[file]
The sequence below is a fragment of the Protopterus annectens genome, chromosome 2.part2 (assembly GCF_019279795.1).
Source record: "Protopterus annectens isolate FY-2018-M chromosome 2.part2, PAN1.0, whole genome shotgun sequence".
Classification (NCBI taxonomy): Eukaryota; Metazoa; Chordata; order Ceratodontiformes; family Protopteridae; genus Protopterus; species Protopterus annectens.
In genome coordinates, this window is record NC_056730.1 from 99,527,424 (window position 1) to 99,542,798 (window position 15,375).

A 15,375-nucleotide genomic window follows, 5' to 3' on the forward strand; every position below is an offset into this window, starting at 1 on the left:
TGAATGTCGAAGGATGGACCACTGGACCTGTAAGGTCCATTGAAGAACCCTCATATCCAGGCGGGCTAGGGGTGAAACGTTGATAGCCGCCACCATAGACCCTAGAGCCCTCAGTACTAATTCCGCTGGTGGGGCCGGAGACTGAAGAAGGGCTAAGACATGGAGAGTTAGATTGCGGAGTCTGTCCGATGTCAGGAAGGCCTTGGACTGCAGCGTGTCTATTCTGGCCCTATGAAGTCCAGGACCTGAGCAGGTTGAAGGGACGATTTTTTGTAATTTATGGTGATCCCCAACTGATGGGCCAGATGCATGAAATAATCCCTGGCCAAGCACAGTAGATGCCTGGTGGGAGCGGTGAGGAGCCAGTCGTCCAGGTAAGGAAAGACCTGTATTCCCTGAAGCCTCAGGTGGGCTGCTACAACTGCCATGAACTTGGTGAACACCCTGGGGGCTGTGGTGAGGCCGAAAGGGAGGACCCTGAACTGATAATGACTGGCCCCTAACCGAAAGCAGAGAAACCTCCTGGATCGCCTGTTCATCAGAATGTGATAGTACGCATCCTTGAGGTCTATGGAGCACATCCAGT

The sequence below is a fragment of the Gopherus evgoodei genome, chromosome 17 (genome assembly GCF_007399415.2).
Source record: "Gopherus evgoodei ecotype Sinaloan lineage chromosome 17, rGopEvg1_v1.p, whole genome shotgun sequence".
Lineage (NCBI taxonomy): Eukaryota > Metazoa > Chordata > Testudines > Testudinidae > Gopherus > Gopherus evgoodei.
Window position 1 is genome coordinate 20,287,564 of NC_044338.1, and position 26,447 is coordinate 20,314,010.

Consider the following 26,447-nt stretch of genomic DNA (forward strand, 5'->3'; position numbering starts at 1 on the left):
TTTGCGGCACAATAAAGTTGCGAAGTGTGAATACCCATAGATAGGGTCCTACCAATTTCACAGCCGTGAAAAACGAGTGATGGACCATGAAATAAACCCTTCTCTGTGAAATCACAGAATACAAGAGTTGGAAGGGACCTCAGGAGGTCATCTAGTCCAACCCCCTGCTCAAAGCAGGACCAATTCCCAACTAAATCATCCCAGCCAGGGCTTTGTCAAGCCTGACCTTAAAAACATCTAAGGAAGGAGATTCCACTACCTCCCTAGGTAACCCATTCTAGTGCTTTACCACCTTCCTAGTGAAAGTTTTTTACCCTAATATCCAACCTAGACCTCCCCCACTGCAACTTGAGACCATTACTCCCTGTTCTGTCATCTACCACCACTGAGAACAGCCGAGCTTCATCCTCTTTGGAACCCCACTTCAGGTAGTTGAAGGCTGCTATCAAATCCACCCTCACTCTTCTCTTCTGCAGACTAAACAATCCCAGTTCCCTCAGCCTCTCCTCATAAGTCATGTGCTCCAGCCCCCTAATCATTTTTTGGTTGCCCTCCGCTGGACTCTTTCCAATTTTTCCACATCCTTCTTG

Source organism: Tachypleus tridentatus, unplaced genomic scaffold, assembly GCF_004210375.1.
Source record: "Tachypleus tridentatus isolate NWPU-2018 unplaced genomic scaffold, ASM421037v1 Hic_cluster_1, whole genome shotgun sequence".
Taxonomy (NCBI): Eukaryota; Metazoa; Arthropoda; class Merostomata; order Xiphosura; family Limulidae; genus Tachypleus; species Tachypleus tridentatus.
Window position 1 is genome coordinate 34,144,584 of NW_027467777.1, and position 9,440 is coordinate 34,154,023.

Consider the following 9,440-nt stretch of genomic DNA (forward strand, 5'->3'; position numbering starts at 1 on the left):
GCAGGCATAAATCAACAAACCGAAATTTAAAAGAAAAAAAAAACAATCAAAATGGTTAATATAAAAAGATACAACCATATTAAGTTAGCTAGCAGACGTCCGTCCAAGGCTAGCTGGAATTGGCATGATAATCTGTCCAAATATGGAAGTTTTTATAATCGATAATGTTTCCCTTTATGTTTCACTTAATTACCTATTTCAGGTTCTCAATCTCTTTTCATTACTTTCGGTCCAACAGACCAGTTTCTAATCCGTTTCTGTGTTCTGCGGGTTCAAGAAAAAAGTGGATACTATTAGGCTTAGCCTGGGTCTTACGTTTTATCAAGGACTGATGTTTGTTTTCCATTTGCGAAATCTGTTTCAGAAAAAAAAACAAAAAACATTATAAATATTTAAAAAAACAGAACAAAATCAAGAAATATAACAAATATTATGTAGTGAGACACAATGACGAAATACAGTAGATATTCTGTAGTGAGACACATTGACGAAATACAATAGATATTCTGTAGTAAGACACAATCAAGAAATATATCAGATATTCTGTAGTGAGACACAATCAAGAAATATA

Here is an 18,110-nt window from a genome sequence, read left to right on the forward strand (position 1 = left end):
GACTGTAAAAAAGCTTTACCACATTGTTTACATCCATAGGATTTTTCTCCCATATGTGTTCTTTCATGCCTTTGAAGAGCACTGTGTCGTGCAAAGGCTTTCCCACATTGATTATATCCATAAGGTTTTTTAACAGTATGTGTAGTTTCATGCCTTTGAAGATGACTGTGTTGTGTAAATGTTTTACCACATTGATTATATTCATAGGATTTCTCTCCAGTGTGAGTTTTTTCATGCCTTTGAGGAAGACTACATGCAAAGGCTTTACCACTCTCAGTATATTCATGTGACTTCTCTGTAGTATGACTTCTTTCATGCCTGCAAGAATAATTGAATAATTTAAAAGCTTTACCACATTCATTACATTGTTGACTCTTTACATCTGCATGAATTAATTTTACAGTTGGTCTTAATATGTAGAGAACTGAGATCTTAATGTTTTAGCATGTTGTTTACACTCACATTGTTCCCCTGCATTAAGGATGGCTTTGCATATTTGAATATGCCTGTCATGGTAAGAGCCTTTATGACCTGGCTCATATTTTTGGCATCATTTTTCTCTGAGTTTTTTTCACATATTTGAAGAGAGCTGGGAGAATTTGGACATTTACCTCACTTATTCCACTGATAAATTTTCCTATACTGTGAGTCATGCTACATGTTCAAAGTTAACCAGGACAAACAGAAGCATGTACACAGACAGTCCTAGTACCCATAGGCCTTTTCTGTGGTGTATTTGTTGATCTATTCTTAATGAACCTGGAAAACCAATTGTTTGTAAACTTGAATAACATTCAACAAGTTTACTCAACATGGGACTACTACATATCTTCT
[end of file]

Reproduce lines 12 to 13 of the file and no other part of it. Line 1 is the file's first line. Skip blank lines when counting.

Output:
TTTGCGGCACAATAAAGTTGCGAAGTGTGAATACCCATAGATAGGGTCCTACCAATTTCACAGCCGTGAAAAACGAGTGATGGACCATGAAATAAACCCTTCTCTGTGAAATCACAGAATACAAGAGTTGGAAGGGACCTCAGGAGGTCATCTAGTCCAACCCCCTGCTCAAAGCAGGACCAATTCCCAACTAAATCATCCCAGCCAGGGCTTTGTCAAGCCTGACCTTAAAAACATCTAAGGAAGGAGATTCCACTACCTCCCTAGGTAACCCATTCTAGTGCTTTACCACCTTCCTAGTGAAAGTTTTTTACCCTAATATCCAACCTAGACCTCCCCCACTGCAACTTGAGACCATTACTCCCTGTTCTGTCATCTACCACCACTGAGAACAGCCGAGCTTCATCCTCTTTGGAACCCCACTTCAGGTAGTTGAAGGCTGCTATCAAATCCACCCTCACTCTTCTCTTCTGCAGACTAAACAATCCCAGTTCCCTCAGCCTCTCCTCATAAGTCATGTGCTCCAGCCCCCTAATCATTTTTTGGTTGCCCTCCGCTGGACTCTTTCCAATTTTTCCACATCCTTCTTG

Source organism: Tachypleus tridentatus, unplaced genomic scaffold, assembly GCF_004210375.1.